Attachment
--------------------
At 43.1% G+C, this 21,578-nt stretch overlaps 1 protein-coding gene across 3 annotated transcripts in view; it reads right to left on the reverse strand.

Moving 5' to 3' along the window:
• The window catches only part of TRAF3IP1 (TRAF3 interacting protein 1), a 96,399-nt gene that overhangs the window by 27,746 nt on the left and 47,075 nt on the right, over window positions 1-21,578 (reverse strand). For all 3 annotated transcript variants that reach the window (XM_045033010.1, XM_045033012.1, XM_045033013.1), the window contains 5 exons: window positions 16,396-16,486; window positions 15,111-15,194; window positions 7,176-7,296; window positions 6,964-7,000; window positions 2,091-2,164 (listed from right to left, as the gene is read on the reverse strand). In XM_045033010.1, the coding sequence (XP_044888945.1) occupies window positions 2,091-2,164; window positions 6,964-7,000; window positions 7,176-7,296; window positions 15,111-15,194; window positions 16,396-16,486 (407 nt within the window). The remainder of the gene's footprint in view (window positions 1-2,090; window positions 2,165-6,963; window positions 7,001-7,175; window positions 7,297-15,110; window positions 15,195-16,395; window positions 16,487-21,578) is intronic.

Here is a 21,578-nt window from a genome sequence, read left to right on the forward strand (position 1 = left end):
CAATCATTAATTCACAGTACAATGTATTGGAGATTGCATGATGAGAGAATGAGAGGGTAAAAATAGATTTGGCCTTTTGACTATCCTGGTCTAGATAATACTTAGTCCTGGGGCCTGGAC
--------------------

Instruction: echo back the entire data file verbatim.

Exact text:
At 43.1% G+C, this 21,578-nt stretch overlaps 1 protein-coding gene across 3 annotated transcripts in view; it reads right to left on the reverse strand.

Moving 5' to 3' along the window:
• The window catches only part of TRAF3IP1 (TRAF3 interacting protein 1), a 96,399-nt gene that overhangs the window by 27,746 nt on the left and 47,075 nt on the right, over window positions 1-21,578 (reverse strand). For all 3 annotated transcript variants that reach the window (XM_045033010.1, XM_045033012.1, XM_045033013.1), the window contains 5 exons: window positions 16,396-16,486; window positions 15,111-15,194; window positions 7,176-7,296; window positions 6,964-7,000; window positions 2,091-2,164 (listed from right to left, as the gene is read on the reverse strand). In XM_045033010.1, the coding sequence (XP_044888945.1) occupies window positions 2,091-2,164; window positions 6,964-7,000; window positions 7,176-7,296; window positions 15,111-15,194; window positions 16,396-16,486 (407 nt within the window). The remainder of the gene's footprint in view (window positions 1-2,090; window positions 2,165-6,963; window positions 7,001-7,175; window positions 7,297-15,110; window positions 15,195-16,395; window positions 16,487-21,578) is intronic.

Here is a 21,578-nt window from a genome sequence, read left to right on the forward strand (position 1 = left end):
CAATCATTAATTCACAGTACAATGTATTGGAGATTGCATGATGAGAGAATGAGAGGGTAAAAATAGATTTGGCCTTTTGACTATCCTGGTCTAGATAATACTTAGTCCTGGGGCCTGGAC